How Burroughs Wrote the
By Robert H. Davis
Edgar Rice Burroughs began in 1912 to write his amazing
stories of the Ape-man, since translated into numerous tongues and sold
throughout the world by the million copies. The ninth novel "Tarzan and
the Golden Lion," is the leading novel in the fortieth anniversary number
of the Argosy-All-Story Weekly.
In all the history of popular American fiction nothing
is more absorbing than a chronological record of the "Tarzan" tales, the
first of which, "Tarzan of the Apes," appeared in the pages of the Argosy-All-Story
In spite of the fact that the serial made a tremendous
impression, nearly every reputable book publisher in the United States
rejected it, including McClurg, who afterward secured and published it
in book form. Thirteen London publishers declined it with thanks until
Methuen came to the rescue and carried the banner of "Tarzan" to every
English speaking corner of the world.
The summary of the adventures of Tarzan is interesting.
In "Tarzan of the Apes," the first volume, an English couple, Lord and
Lady Greystoke, were put ashore on the West coast of Africa by a mutinous
crew. The man built a cabin where the couple were safe from the attacks
of wild beasts; but one day he was set upon by a huge gorilla. Lady Greystoke
came to his rescue, and though she shot the beast the shock of the encounter
unbalanced her mind. That night a son was born to her, and a year later
she died. Upon the same day her husband was killed by giant ape, one of
which, a female called Kala, having just lost her own son, adopted the
infant Greystoke. She called the man child Tarzan, which means white skin
in the language of the great apes, and reared him to maturity -- a savage
beast among savage beasts.
The life of Tarzan of the Apes is symbolic of the evolution
of man and the rise of civilization, during which mankind gained much in
its never ending search for luxury; but not without the sacrifice of many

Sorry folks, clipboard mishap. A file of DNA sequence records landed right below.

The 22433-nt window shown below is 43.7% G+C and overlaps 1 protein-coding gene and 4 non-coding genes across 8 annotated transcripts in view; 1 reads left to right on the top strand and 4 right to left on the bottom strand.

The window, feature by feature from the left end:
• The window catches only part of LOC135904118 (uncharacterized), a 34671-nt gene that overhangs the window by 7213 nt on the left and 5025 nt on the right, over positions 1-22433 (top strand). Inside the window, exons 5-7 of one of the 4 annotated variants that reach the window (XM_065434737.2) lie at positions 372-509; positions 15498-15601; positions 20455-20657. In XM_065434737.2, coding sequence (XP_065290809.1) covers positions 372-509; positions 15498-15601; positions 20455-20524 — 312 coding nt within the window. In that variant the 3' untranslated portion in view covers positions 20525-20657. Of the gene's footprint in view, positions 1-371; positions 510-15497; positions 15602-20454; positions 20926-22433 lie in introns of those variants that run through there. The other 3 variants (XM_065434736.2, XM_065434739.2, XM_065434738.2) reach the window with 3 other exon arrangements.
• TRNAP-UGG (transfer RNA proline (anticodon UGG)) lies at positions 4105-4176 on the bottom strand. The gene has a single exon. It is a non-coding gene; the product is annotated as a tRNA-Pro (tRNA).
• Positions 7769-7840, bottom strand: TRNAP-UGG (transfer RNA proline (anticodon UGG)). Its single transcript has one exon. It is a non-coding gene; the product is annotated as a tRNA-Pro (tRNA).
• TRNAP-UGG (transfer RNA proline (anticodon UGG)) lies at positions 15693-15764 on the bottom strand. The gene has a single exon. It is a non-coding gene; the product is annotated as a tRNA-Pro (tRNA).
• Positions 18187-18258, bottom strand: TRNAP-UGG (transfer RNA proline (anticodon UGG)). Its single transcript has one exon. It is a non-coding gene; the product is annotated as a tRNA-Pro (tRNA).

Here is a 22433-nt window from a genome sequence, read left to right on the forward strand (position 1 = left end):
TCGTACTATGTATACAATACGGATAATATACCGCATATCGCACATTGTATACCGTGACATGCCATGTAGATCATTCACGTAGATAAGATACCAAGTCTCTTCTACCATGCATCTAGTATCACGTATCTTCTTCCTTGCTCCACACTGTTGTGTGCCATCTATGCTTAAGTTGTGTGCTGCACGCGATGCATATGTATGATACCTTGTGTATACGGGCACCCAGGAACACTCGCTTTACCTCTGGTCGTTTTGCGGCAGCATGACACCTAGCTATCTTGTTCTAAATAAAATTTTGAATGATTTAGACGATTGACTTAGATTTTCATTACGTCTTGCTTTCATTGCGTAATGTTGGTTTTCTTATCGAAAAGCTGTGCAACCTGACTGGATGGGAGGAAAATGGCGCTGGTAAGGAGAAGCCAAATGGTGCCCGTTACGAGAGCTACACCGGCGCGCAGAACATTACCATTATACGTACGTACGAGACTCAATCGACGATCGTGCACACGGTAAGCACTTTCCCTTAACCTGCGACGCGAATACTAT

desirable characteristics, as well as the greater part of its liberty.
How Tarzan grew almost to manhood before he saw another
human, how he fought the battles of the primitive jungle after the manner
of the beasts of the jungle, how he rose to the kingship of them all, developing
an amazing strength and a courage supreme above the very beast of the jungle
itself -- upon these things are built the action of the story.
And last came white men and a white girl, Jane Porter.
Most of the former he looked upon as weaklings and held in contempt, but
the latter he loved, and won -- and lost. Here ended the first book of
The second, entitled "The Return of Tarzan," was written
in Chicago in 1912, and therein Tarzan, disgusted with civilization, returns
to his beloved jungles, where, once again, he takes his place among the
apes of the tribe of Kerchak, roams the jungle with Tantor the elephant
and wages anew his battles with Numa the lion and Sheeta the panther. He
hunts Horta the boar and Bara the deer, becomes chief of the war-like tribe
of Waziri; discovers the lost city of Opar and unseals its buried treasure
vaults. through the pages of "The Return of Tarzan" the apeman is pursued
by Nicholas Rokoff and Alexis Paulvitch, two Russians whose evil machinations
he had once foiled; but in the end he finds Jane Porter again, and this
time he doesn't lose her.
By this time the public had begun to clamor for the Tarzan
books and Burroughs turned his attention seriously to the consideration
of a market that was extending throughout the English speaking world.
The third book was "The Beasts of Tarzan," written in
1914 at San Diego. Tarzan's infant son is stolen by Paulvitch and Rockoff,
as is also Lady Greystoke the second. In search for them Tarzan is lured
to the deck of the ship upon which they are being held and is himself made
prisoner. He is marooned upon an uninhabited island off the west coast
of Africa, while his wife and baby are taken to the mainland, where they
escape with the aid of a ship's cook. Tarzan meets Akut, the bull ape,
and befriends Sheeta, the panther. With these two, a black warrior and
several of Akut's apes, he forms a savage company, which crosses to the
mainland in a war canoe. The search into the interior for Jane and the
baby is accompanied by numerous savage battles between the beasts of Tarzan
and the enemies who would thwart them. Paulvitch escapes; but h-i-s-t!
we shall meet them again.
"The Son of Tarzan," fourth of the series, was written
in Oak Park, Illinois, in 1915. The diabolical Paulvitch, who was showing
Akut as a trained ape in London, lures the son of Tarzan away. The ape
kills Paulvitch, the movie version to the contrary notwithstanding, and
young Tarzan and Akut depart for Africa. In the story Mr. Burroughs introduces
a boy and girl who lead a wild and free life in the jungle more or less
in Burroughs's best manner and introduces additional characters devised